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How Are The First Impressions Formed




By Margarita Nahapetyan

U.S. neuroscientists at New York University and Harvard University claim that they have identified certain brain regions that play role when we form our first impressions of other people.

People have always believed that whenever they meet someone new, their first impression is very important and in fact, crucial. And whether it is a good impression, or not quite a pleasant one, it may be pretty hard to overcome it, and therefore scientists decided to figure out how and why the impression is being created. Very often, when forming their first impression of a new person in their lives, most people are wrong in their judgment, a trait that experts have yet to fully understand and unravel. In their latest research, they have looked at and analyzed the way in which individuals encode social information, and afterwards rely on it in order to form their first impression of someone else.

The study that was conducted by Professors Elizabeth Phelps and James Uleman of NYU, Assistant Professor James Mitchell of Harvard, and researchers Daniela Schiller and Jonathan Freeman, used fMRI (functional magnetic resonance imaging) to scan the brain of people the very moment their first impressions were formed based just on simple descriptions and initial evaluations. They involved 19 volunteers - 12 men and 7 women - with the ages between 18 and 31, and gave all of them profiles of 20 fictional individuals, along with photographic images. The profiles, presented together with photos, included positive features of these fictional people, such as intelligence, and negative ones, such as laziness.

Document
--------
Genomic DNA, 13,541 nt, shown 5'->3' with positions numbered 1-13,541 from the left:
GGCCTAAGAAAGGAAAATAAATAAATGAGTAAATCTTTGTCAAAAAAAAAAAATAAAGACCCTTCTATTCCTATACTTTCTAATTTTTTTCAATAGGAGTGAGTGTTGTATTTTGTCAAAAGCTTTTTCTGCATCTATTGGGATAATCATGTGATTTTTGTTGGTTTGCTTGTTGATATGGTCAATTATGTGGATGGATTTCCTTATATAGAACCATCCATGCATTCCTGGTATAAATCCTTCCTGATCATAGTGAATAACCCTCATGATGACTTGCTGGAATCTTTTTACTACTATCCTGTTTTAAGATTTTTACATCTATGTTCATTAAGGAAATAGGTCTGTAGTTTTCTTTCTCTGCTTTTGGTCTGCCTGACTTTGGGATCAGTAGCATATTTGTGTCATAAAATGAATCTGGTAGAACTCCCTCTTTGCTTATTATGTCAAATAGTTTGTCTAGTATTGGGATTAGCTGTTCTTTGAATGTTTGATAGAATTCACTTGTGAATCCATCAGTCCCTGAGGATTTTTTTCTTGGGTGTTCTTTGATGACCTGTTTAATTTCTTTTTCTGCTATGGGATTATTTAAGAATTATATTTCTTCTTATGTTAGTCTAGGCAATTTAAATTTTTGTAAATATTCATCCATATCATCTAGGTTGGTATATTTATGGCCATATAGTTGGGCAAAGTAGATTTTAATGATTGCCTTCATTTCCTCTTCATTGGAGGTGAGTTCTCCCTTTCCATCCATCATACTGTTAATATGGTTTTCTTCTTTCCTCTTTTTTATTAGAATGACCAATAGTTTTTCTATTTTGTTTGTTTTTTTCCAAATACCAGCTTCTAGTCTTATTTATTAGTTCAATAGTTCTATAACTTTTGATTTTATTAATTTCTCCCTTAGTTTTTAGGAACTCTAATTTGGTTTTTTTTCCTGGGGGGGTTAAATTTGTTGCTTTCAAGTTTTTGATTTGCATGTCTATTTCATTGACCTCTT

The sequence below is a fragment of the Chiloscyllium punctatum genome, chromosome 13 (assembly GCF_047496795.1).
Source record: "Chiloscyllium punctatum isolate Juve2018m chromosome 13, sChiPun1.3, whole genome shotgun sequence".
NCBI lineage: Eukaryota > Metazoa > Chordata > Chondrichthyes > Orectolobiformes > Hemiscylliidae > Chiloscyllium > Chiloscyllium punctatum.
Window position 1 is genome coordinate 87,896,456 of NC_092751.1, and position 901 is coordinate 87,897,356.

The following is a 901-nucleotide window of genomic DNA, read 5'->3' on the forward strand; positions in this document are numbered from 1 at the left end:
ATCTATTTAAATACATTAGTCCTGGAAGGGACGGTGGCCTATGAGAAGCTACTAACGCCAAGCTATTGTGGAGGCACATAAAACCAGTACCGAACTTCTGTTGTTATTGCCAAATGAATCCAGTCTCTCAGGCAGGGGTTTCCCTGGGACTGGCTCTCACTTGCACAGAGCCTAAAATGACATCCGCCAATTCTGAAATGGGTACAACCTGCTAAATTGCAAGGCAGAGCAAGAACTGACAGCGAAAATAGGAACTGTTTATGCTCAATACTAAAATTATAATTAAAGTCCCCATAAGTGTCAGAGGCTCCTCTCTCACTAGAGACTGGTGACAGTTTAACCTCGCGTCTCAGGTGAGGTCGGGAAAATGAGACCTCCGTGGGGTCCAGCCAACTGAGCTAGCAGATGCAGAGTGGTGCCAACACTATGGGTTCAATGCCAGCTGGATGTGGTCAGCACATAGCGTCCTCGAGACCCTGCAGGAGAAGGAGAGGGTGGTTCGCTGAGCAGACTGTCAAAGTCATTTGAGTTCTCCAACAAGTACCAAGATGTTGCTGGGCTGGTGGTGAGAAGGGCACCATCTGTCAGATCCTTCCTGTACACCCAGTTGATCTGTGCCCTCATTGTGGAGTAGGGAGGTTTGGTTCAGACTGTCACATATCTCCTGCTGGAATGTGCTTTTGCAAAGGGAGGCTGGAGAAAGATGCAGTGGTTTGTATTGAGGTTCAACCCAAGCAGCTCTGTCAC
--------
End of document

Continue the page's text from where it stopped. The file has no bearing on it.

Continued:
The participants then had to report what were their impressions of the people, whether be it good or bad, while laying in an fMRI, while the neuroscientists measured the blood oxygenation in their brains to figure out which regions were the most active. The results of a neuro-imaging experiment showed that there was a significant activity in two regions of the brain during the encoding of information that was relevant to impression formation. The first region, called the amygdala, is a small structure in the medial temporal lobe that previously has been associated with emotional learning about inanimate objects, as well as social evaluations based on trust or race group. The second region, the posterior cingulate cortex (PCC) has been known to facilitate economic decision-making and assigning subjective value to rewards. The researchers said these 2 parts of the brain showed an increased activity when they encountered information that was more important in forming the first impression.

The goal of the experiment was to evaluate social stimuli, or how human brain forms impressions of other individuals. "We wanted to simulate real-life events," Schiller said. "For example, one inspiration is online dating: You see an image, you get information and you quickly decide whether you want to have more contact with that person. There are quick evaluations in everyday life."

The scientists note that people have little choice but to create and form impressions based on ambiguous and complicated information. But still, they assert, people have the ability to quickly judge how they feel about other individuals, and the ability to do this is because of the innate abilities of various brain regions. Dr. Phelps says that even when we only briefly meet or see other people, brain regions that are important in forming evaluations immediately get activated, leading to a quick first impression. First impressions, the researchers conclude, are largely formed in advance.

The findings are published in the last edition of the journal Nature Neuroscience.



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